With the advent of technology, AI, money laundering has become a real threat: SC | India News

With advances in technology and artificial intelligence, economic crimes such as money laundering have become a real threat to the functioning of the country’s financial system, the Supreme Court said on Monday while rejecting the defendant’s bail plea.

A bench of Justices Aniruddha Bose and Bela M. Trivedi rejected the bail plea of ​​an employee of Shakti Bhog Foods Limited in the money laundering case, saying economic crimes have a significant impact on the overall development of the country. said.

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“With advances in technology and artificial intelligence, economic crimes such as money laundering have become a real threat to the functioning of national financial systems, and detecting and understanding the complex nature of transactions is a major challenge for law enforcement agencies. The same goes for the roles of those involved.

“Investigating agencies are expected to carry out a thorough investigation to ensure that no innocent person is wrongly prosecuted and no criminal escapes the rule of law,” the court said.

When it comes to bail, he said economic crimes need to be approached with a different approach.

“Economic crimes involving deep-rooted conspiracies and huge losses of public funds need to be taken seriously as serious crimes that affect the entire economy of the country and thereby pose a serious threat to the country’s financial health. “There is,” he said. Bench said.

The Supreme Court stated that if the defendant continues to be detained by the court, the court is expected to conclude the trial within a reasonable period of time, further ensuring the right to a speedy trial guaranteed by Article 21 of the Constitution. He said it would be done.

The Supreme Court said Tarun Kumar must prima facie prove that he is innocent of the charges and is unlikely to commit the crime while on bail.

“It cannot be said that the burden of proof rests on the accused simply because of the condition that he is not guilty of such a crime as set out in Article 45 (Conditions for Grant of Bail).Of course, such burden cannot be discharged. However, in this case, there is sufficient material in the record submitted by the appellee to show that the appellant is closely involved in the money laundering charges under Article 3 of the Act, so the court has no intention of granting bail. to the appellant,” the court said.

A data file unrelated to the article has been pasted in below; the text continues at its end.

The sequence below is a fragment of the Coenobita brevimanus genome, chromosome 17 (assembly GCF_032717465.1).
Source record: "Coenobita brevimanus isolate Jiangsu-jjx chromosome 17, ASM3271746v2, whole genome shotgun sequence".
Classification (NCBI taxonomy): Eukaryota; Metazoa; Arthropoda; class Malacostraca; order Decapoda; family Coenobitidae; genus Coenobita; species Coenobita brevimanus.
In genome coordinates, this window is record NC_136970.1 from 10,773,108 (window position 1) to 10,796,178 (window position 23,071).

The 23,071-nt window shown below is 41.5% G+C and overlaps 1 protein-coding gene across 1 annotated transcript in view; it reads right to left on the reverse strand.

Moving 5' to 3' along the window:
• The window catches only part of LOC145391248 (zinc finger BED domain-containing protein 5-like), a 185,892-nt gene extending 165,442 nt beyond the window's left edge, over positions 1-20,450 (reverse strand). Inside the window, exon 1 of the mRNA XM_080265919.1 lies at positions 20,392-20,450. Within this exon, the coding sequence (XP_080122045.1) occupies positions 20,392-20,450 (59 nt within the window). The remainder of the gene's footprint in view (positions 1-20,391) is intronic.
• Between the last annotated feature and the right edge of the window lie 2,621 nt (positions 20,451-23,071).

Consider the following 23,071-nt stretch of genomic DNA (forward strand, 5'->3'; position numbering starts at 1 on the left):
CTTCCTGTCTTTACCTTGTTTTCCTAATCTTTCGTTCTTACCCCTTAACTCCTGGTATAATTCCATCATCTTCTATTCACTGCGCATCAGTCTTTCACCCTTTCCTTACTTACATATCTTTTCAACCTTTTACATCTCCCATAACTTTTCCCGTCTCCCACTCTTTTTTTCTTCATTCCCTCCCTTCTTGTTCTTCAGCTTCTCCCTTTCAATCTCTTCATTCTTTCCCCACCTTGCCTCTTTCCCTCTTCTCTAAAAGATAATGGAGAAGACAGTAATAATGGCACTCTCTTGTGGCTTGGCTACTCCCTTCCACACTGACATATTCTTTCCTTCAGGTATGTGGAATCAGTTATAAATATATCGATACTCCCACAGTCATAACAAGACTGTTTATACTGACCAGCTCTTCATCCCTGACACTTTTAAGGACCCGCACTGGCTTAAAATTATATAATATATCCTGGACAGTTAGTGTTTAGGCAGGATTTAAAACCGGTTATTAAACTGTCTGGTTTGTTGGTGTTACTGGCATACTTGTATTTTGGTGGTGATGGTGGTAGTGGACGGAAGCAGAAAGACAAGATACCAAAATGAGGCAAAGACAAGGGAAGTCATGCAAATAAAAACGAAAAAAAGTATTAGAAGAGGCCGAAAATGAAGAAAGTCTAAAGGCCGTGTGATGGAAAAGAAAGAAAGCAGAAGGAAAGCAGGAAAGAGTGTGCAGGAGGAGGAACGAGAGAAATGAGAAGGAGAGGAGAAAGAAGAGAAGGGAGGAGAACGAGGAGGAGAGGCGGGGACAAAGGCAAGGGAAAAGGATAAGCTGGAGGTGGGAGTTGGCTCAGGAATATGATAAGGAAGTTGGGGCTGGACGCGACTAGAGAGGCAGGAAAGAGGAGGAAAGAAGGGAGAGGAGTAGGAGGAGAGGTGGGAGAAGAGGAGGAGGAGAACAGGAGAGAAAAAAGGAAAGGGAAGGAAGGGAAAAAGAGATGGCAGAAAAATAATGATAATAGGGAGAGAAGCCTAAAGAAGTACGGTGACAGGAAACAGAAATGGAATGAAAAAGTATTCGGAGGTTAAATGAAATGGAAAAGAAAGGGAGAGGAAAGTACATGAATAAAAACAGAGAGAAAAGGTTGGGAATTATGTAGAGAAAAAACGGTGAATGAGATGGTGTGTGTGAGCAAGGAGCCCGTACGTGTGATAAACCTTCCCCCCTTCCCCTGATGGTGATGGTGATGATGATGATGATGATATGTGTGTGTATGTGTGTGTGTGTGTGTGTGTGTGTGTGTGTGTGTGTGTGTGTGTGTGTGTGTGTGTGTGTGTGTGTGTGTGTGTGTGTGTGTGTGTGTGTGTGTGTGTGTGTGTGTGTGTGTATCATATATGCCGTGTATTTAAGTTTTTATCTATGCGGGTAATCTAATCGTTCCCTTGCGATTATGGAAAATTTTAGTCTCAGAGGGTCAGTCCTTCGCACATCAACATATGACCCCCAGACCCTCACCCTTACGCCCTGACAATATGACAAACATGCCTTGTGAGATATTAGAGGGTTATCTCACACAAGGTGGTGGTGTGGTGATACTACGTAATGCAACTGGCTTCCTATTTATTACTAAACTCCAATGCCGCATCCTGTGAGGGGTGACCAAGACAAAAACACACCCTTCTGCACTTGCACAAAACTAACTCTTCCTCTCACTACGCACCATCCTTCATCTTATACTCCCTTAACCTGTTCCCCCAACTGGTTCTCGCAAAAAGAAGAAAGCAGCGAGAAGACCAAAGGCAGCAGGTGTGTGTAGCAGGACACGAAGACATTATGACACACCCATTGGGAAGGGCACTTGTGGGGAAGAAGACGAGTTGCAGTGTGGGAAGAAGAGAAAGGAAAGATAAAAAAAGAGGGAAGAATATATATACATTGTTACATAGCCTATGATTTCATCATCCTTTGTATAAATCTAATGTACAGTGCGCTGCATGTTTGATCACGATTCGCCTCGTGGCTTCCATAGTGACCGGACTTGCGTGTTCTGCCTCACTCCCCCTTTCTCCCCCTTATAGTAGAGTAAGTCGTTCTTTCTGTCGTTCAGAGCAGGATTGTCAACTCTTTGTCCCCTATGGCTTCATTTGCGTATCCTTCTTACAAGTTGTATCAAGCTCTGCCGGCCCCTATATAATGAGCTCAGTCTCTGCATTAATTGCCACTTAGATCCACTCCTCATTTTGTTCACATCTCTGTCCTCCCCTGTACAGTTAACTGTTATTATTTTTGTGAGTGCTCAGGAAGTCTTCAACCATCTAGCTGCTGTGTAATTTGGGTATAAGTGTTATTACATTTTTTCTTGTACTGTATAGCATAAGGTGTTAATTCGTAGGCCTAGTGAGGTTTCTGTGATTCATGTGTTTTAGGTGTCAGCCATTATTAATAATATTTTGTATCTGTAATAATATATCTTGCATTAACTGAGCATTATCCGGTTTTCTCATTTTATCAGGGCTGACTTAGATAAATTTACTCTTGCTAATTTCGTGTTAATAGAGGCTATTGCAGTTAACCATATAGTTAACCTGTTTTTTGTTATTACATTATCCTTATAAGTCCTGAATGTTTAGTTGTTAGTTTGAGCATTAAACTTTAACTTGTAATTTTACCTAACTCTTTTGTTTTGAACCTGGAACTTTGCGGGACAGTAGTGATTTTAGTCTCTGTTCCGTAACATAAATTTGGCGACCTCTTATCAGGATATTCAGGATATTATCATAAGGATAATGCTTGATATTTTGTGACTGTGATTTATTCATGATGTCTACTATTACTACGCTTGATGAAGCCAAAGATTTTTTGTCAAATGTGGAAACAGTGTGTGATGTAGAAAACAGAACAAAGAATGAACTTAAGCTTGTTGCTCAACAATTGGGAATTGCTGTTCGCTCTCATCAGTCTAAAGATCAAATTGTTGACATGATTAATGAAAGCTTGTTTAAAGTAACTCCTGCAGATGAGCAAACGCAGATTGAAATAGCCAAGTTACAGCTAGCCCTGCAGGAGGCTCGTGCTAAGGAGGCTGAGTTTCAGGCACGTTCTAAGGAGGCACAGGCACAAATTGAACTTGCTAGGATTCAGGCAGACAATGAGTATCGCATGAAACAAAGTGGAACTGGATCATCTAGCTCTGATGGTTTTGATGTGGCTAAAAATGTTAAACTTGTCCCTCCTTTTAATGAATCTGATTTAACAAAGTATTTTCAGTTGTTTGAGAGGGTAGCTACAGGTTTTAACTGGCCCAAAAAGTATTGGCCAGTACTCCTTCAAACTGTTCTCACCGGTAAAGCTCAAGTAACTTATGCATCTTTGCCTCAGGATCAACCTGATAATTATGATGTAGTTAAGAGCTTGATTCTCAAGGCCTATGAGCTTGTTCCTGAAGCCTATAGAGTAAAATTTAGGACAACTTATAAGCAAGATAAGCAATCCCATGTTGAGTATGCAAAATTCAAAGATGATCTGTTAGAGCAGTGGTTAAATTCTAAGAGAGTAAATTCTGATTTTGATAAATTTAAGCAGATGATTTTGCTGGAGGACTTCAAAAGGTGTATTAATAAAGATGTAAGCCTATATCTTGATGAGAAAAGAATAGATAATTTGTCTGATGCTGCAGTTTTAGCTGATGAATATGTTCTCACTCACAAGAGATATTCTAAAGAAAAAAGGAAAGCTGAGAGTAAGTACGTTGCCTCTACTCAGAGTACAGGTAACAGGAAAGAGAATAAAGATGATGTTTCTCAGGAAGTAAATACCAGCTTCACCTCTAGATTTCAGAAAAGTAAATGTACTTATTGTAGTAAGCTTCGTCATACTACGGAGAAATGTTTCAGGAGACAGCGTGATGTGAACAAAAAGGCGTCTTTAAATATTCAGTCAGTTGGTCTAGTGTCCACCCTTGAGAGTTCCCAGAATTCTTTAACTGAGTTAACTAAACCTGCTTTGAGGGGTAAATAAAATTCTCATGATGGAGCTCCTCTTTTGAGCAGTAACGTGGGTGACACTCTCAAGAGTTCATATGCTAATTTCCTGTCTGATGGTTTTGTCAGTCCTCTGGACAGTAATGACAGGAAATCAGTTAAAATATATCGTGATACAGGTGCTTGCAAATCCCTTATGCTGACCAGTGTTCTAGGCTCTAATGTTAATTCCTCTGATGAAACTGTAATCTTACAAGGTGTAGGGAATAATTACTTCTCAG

The money laundering case by the Enforcement Directorate against Shakti Bhog Foods Limited is based on a CBI FIR that accused the company and other companies of criminal conspiracy, cheating and criminal misconduct.

The CBI FIR against the company and its promoters came after the State Bank of India (SBI) registered a complaint against the company.

According to SBI, the directors are suspected of falsifying accounts and forging documents to siphon public funds.

The 24-year-old company, which manufactures and sells wheat, flour, rice, biscuits, cookies, etc., has grown organically over the past 10 years through food-related diversification, with sales reaching Rs 141.1 billion. did. According to the bank’s complaint, it amounted to Rs 6 billion between 2008 and 2014.

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